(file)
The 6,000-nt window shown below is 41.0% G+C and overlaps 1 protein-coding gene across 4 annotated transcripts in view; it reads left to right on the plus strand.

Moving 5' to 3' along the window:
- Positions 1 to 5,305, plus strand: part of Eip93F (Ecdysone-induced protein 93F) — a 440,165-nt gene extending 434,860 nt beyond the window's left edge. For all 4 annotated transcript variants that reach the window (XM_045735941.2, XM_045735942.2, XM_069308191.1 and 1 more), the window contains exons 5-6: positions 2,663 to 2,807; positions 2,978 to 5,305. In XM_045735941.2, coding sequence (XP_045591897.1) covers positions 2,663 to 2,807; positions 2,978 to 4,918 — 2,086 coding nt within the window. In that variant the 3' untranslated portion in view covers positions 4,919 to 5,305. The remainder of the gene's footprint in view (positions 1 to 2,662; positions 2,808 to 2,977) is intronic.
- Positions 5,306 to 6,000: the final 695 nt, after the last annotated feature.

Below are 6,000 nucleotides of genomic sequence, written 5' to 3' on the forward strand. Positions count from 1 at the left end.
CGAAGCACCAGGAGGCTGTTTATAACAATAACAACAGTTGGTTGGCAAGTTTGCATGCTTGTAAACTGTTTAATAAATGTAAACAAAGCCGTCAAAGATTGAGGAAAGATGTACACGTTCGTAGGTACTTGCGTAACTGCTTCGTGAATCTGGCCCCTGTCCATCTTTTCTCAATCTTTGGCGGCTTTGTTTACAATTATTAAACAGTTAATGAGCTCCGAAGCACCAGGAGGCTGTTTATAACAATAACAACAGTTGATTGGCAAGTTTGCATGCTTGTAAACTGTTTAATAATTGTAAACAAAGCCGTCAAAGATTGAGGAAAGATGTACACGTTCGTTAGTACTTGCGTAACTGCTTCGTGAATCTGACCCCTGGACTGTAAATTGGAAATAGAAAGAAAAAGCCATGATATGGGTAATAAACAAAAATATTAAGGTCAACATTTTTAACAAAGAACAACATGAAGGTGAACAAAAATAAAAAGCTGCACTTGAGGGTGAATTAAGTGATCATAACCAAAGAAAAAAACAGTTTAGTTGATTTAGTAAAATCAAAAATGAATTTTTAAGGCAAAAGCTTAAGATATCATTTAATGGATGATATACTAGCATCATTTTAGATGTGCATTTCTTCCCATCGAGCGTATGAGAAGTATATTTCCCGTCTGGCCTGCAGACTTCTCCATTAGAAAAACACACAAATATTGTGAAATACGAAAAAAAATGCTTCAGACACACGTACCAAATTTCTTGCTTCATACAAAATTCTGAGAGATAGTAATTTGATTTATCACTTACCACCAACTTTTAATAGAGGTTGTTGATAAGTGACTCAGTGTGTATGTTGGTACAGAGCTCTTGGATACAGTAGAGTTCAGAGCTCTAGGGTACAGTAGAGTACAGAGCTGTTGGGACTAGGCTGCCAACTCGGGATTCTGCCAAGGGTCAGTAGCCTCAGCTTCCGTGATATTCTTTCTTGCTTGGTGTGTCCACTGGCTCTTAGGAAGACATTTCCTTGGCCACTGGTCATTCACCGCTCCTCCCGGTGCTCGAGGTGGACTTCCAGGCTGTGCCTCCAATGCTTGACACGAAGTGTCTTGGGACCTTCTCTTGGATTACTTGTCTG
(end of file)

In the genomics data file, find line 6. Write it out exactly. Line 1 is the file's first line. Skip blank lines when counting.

CGAAGCACCAGGAGGCTGTTTATAACAATAACAACAGTTGGTTGGCAAGTTTGCATGCTTGTAAACTGTTTAATAAATGTAAACAAAGCCGTCAAAGATTGAGGAAAGATGTACACGTTCGTAGGTACTTGCGTAACTGCTTCGTGAATCTGGCCCCTGTCCATCTTTTCTCAATCTTTGGCGGCTTTGTTTACAATTATTAAACAGTTAATGAGCTCCGAAGCACCAGGAGGCTGTTTATAACAATAACAACAGTTGATTGGCAAGTTTGCATGCTTGTAAACTGTTTAATAATTGTAAACAAAGCCGTCAAAGATTGAGGAAAGATGTACACGTTCGTTAGTACTTGCGTAACTGCTTCGTGAATCTGACCCCTGGACTGTAAATTGGAAATAGAAAGAAAAAGCCATGATATGGGTAATAAACAAAAATATTAAGGTCAACATTTTTAACAAAGAACAACATGAAGGTGAACAAAAATAAAAAGCTGCACTTGAGGGTGAATTAAGTGATCATAACCAAAGAAAAAAACAGTTTAGTTGATTTAGTAAAATCAAAAATGAATTTTTAAGGCAAAAGCTTAAGATATCATTTAATGGATGATATACTAGCATCATTTTAGATGTGCATTTCTTCCCATCGAGCGTATGAGAAGTATATTTCCCGTCTGGCCTGCAGACTTCTCCATTAGAAAAACACACAAATATTGTGAAATACGAAAAAAAATGCTTCAGACACACGTACCAAATTTCTTGCTTCATACAAAATTCTGAGAGATAGTAATTTGATTTATCACTTACCACCAACTTTTAATAGAGGTTGTTGATAAGTGACTCAGTGTGTATGTTGGTACAGAGCTCTTGGATACAGTAGAGTTCAGAGCTCTAGGGTACAGTAGAGTACAGAGCTGTTGGGACTAGGCTGCCAACTCGGGATTCTGCCAAGGGTCAGTAGCCTCAGCTTCCGTGATATTCTTTCTTGCTTGGTGTGTCCACTGGCTCTTAGGAAGACATTTCCTTGGCCACTGGTCATTCACCGCTCCTCCCGGTGCTCGAGGTGGACTTCCAGGCTGTGCCTCCAATGCTTGACACGAAGTGTCTTGGGACCTTCTCTTGGATTACTTGTCTG